5. Yes, people are justly resentful when they make sacrifices and accept restrictions while those with a bad dose of entitle-lism think the rules don't apply to them. I'm with the Australian public on this one and have very little sympathy with anti-vavxxers. We are very sensible of this sort of hypocrisy in the UK right now. We all remember April 2021 ..... Windsor Castle: Downing Street:
  6. Through the prism of the UK media at least, the affair does savour of knee-jerk popularism in its handling. It would have been better had NoVax not been exempted in the first place; he would have known where he stood and hairy-chested crowd-pleasing would have been avoided. That said, upholding the principle of consistency - one rule for everyone - and the frustration of those who consider they are entitled to exceptional treatment in matters of public health is probably the right outcome and sends an important message. Breaking news ....... Serbia delivers an Ultimatum to Australia and Mobilises!
  7. Owen Paterson MP, £8,333 a month from Randox and £2,000 every other month from Lynn's Country Food Barry Gardiner MP, £400,000 from the Chinese Communist Party Boris Johnson's integrity, worthless For everything else, there's
  8. In Punch today: Man at the Back with his hand up: ''Er, Sir, in what sense is this a work meeting?'' The Stout Party: ''Ah ........'' Meanwhile, the customary slumbering of the Foreign & Commonwealth Office is disturbed ...
  9. Liz Truss strikes again! This time she clobbers an Evil Cheese Importer!
  10. Fascinating and disturbing; these fault lines never go away. Still, good to see that Liz Truss is on the job, no doubt saving Britain from any Slavic cheese-based imperialism.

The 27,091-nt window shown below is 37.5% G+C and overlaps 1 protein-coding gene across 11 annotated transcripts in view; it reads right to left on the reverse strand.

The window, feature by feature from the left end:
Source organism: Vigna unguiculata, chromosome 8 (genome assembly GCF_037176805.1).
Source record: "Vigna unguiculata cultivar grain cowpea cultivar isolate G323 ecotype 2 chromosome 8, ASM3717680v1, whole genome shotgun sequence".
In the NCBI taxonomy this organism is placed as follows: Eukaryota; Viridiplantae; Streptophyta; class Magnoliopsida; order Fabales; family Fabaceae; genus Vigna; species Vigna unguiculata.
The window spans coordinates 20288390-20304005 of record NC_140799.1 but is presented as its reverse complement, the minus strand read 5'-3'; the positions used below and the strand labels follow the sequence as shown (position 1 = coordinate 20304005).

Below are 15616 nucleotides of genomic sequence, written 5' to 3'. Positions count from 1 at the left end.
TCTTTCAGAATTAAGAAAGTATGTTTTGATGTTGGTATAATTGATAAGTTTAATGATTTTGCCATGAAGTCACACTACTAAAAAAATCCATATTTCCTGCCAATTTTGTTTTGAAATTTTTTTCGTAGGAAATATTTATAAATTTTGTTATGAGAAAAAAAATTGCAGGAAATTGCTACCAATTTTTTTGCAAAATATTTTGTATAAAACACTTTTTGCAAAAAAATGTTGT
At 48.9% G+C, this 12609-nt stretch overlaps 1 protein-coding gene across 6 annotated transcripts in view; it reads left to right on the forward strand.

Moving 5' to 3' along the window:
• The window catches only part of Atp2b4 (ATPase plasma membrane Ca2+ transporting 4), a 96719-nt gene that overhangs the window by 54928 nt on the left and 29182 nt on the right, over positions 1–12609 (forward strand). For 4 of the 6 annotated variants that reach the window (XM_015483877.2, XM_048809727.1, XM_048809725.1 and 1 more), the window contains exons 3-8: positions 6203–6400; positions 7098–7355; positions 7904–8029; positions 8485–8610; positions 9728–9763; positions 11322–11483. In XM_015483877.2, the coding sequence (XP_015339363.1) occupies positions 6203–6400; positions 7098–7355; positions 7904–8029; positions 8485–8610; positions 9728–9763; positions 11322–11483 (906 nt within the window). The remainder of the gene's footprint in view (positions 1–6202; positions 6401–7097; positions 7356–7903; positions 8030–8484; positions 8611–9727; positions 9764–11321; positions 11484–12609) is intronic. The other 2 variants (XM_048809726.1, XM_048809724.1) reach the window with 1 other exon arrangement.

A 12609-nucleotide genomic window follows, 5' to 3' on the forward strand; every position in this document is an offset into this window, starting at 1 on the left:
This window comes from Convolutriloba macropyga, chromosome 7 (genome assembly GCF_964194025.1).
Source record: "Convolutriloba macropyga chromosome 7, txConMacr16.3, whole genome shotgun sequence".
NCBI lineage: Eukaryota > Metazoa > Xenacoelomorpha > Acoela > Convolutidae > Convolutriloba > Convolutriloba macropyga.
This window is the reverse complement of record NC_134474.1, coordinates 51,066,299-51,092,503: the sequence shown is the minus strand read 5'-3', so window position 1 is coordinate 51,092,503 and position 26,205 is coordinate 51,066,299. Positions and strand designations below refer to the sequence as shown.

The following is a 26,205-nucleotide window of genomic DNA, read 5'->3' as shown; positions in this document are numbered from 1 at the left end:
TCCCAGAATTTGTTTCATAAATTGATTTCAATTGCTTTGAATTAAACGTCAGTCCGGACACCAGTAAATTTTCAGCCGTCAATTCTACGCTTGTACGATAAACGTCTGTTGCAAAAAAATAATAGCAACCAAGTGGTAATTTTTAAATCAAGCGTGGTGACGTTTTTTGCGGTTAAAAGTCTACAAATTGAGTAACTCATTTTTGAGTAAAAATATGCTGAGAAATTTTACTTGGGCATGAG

11. So, in the news we have a major international crisis on the Ukrainian border with professional Man-Baby Vladimir Putin threatening to invade a sovereign state unless Europe and NATO gives him his way. It will not, I think, lead to war, but it represents the first idiotic steps along the path to a major European conflagration by an autocratic nationalist populist. So, obviously, that's not the top headline here in the UK because a Serbian tennis player has a visa issue in Australia. Now I have a couple of prejudices to declare. First, to say I find tennis boring is an understatement. Given the choice between turning on the telly during Wimbledon and viewing freshly applied paint for as long as it takes to dry, paint wins out every time, even to the extent that I'll happily find something to paint in preference to watching a second of tennis. My second pertinent prejudice is that I think that anti-vaxxers are irresponsible, selfish morons. The more prominent and influential they are, the more grievous their dangerously perverse idiocy. So, you can imagine how far the dial moves on my sympathy meter in the case of Novax Jokeovic and his Hotel from Hell experience. Yes, I know there is a point about the potential effect of vaccines on elite athletes, but many of us have made career and financial sacrifices and suffered loss. Sometimes we've had no choice, because the authorities have prioritised public health over private wealth, though much of the time the vast majority of us have chosen to act responsibly in the interest of public safety. So, no, Novax, your tennis career is not more important than public health. However, I may be crediting Novax and his adherents with too informed and reasoned a position, based on the brain-dead comments of his family and the Serbian premier. Yet this story is a gift to connoisseurs of schadenfreude, because, on the other side of the conflict, one gets to enjoy the discomfort of populist politicians whose inept handling and knee-jerk reaction to the Novax scandal has now been held as procedurally unfair by the court. Here in the UK our inept populist politicians got away with a not dissimilar incident when lots of foreign 'officials' (hangers-on} were waived through on their junket to attend some match at Wembley. How did they get away with that? It's Football, stupid.